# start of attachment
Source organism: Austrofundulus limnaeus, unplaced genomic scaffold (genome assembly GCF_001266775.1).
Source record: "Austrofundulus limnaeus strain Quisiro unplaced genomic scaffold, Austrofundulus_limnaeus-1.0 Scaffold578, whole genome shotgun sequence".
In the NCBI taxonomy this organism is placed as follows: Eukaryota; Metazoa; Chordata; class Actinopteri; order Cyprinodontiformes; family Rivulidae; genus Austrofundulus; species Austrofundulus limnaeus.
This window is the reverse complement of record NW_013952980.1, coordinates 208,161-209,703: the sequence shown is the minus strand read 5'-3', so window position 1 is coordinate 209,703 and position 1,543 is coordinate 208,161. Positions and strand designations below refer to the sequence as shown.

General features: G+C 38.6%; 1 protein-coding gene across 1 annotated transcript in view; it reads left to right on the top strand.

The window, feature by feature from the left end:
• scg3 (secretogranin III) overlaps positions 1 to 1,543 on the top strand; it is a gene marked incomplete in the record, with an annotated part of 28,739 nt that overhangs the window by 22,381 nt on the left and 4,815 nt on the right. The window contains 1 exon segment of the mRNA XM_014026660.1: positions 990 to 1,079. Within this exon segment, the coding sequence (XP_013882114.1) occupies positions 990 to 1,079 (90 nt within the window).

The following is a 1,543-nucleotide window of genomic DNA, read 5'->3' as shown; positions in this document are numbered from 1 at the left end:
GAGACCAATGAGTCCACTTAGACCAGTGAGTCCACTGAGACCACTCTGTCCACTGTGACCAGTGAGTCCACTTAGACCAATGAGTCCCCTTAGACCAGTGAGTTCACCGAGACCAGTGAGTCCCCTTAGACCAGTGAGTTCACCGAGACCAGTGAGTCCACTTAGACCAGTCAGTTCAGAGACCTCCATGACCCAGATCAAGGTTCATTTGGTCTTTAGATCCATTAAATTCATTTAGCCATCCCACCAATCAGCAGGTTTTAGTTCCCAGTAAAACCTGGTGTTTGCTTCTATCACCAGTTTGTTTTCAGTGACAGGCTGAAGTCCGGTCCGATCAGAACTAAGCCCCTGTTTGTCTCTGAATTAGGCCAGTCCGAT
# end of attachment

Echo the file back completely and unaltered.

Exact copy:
Source organism: Austrofundulus limnaeus, unplaced genomic scaffold (genome assembly GCF_001266775.1).
Source record: "Austrofundulus limnaeus strain Quisiro unplaced genomic scaffold, Austrofundulus_limnaeus-1.0 Scaffold578, whole genome shotgun sequence".
In the NCBI taxonomy this organism is placed as follows: Eukaryota; Metazoa; Chordata; class Actinopteri; order Cyprinodontiformes; family Rivulidae; genus Austrofundulus; species Austrofundulus limnaeus.
This window is the reverse complement of record NW_013952980.1, coordinates 208,161-209,703: the sequence shown is the minus strand read 5'-3', so window position 1 is coordinate 209,703 and position 1,543 is coordinate 208,161. Positions and strand designations below refer to the sequence as shown.

General features: G+C 38.6%; 1 protein-coding gene across 1 annotated transcript in view; it reads left to right on the top strand.

The window, feature by feature from the left end:
• scg3 (secretogranin III) overlaps positions 1 to 1,543 on the top strand; it is a gene marked incomplete in the record, with an annotated part of 28,739 nt that overhangs the window by 22,381 nt on the left and 4,815 nt on the right. The window contains 1 exon segment of the mRNA XM_014026660.1: positions 990 to 1,079. Within this exon segment, the coding sequence (XP_013882114.1) occupies positions 990 to 1,079 (90 nt within the window).

The following is a 1,543-nucleotide window of genomic DNA, read 5'->3' as shown; positions in this document are numbered from 1 at the left end:
GAGACCAATGAGTCCACTTAGACCAGTGAGTCCACTGAGACCACTCTGTCCACTGTGACCAGTGAGTCCACTTAGACCAATGAGTCCCCTTAGACCAGTGAGTTCACCGAGACCAGTGAGTCCCCTTAGACCAGTGAGTTCACCGAGACCAGTGAGTCCACTTAGACCAGTCAGTTCAGAGACCTCCATGACCCAGATCAAGGTTCATTTGGTCTTTAGATCCATTAAATTCATTTAGCCATCCCACCAATCAGCAGGTTTTAGTTCCCAGTAAAACCTGGTGTTTGCTTCTATCACCAGTTTGTTTTCAGTGACAGGCTGAAGTCCGGTCCGATCAGAACTAAGCCCCTGTTTGTCTCTGAATTAGGCCAGTCCGAT